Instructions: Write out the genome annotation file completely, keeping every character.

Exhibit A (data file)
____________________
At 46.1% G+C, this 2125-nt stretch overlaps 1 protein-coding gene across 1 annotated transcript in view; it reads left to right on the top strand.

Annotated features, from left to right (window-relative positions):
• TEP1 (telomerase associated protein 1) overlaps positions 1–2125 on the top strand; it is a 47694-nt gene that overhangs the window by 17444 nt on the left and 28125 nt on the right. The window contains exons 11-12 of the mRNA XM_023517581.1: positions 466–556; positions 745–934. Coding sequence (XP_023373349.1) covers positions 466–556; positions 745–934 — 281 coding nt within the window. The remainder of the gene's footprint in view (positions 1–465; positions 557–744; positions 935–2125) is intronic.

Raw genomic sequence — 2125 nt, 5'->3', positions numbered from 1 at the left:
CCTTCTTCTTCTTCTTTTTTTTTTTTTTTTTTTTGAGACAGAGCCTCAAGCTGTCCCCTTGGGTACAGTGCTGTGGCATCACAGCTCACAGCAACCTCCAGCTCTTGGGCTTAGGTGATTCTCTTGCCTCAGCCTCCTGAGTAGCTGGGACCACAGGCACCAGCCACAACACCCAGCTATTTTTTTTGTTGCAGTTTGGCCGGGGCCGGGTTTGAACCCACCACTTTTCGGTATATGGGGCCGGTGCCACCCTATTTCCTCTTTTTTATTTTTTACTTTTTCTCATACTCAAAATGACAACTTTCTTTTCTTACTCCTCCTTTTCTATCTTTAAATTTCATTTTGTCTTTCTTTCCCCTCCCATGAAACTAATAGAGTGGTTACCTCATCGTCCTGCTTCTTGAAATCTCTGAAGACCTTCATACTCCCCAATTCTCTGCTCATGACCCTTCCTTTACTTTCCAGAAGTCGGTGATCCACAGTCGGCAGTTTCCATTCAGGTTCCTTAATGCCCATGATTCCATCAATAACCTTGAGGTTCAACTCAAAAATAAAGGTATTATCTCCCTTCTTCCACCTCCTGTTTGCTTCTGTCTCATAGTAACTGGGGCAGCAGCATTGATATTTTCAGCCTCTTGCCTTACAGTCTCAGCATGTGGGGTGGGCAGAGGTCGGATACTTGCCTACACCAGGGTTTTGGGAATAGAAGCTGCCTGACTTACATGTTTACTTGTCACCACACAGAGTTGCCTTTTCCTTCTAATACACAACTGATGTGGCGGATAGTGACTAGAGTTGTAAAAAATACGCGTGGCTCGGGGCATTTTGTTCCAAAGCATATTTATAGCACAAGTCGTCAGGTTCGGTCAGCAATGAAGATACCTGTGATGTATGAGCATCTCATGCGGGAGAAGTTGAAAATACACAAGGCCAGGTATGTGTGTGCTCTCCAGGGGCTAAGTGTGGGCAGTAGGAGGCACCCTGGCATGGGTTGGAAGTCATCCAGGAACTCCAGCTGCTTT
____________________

At 46.1% G+C, this 2125-nt stretch overlaps 1 protein-coding gene across 1 annotated transcript in view; it reads left to right on the top strand.

Annotated features, from left to right (window-relative positions):
• TEP1 (telomerase associated protein 1) overlaps positions 1–2125 on the top strand; it is a 47694-nt gene that overhangs the window by 17444 nt on the left and 28125 nt on the right. The window contains exons 11-12 of the mRNA XM_023517581.1: positions 466–556; positions 745–934. Coding sequence (XP_023373349.1) covers positions 466–556; positions 745–934 — 281 coding nt within the window. The remainder of the gene's footprint in view (positions 1–465; positions 557–744; positions 935–2125) is intronic.

Raw genomic sequence — 2125 nt, 5'->3', positions numbered from 1 at the left:
CCTTCTTCTTCTTCTTTTTTTTTTTTTTTTTTTTGAGACAGAGCCTCAAGCTGTCCCCTTGGGTACAGTGCTGTGGCATCACAGCTCACAGCAACCTCCAGCTCTTGGGCTTAGGTGATTCTCTTGCCTCAGCCTCCTGAGTAGCTGGGACCACAGGCACCAGCCACAACACCCAGCTATTTTTTTTGTTGCAGTTTGGCCGGGGCCGGGTTTGAACCCACCACTTTTCGGTATATGGGGCCGGTGCCACCCTATTTCCTCTTTTTTATTTTTTACTTTTTCTCATACTCAAAATGACAACTTTCTTTTCTTACTCCTCCTTTTCTATCTTTAAATTTCATTTTGTCTTTCTTTCCCCTCCCATGAAACTAATAGAGTGGTTACCTCATCGTCCTGCTTCTTGAAATCTCTGAAGACCTTCATACTCCCCAATTCTCTGCTCATGACCCTTCCTTTACTTTCCAGAAGTCGGTGATCCACAGTCGGCAGTTTCCATTCAGGTTCCTTAATGCCCATGATTCCATCAATAACCTTGAGGTTCAACTCAAAAATAAAGGTATTATCTCCCTTCTTCCACCTCCTGTTTGCTTCTGTCTCATAGTAACTGGGGCAGCAGCATTGATATTTTCAGCCTCTTGCCTTACAGTCTCAGCATGTGGGGTGGGCAGAGGTCGGATACTTGCCTACACCAGGGTTTTGGGAATAGAAGCTGCCTGACTTACATGTTTACTTGTCACCACACAGAGTTGCCTTTTCCTTCTAATACACAACTGATGTGGCGGATAGTGACTAGAGTTGTAAAAAATACGCGTGGCTCGGGGCATTTTGTTCCAAAGCATATTTATAGCACAAGTCGTCAGGTTCGGTCAGCAATGAAGATACCTGTGATGTATGAGCATCTCATGCGGGAGAAGTTGAAAATACACAAGGCCAGGTATGTGTGTGCTCTCCAGGGGCTAAGTGTGGGCAGTAGGAGGCACCCTGGCATGGGTTGGAAGTCATCCAGGAACTCCAGCTGCTTT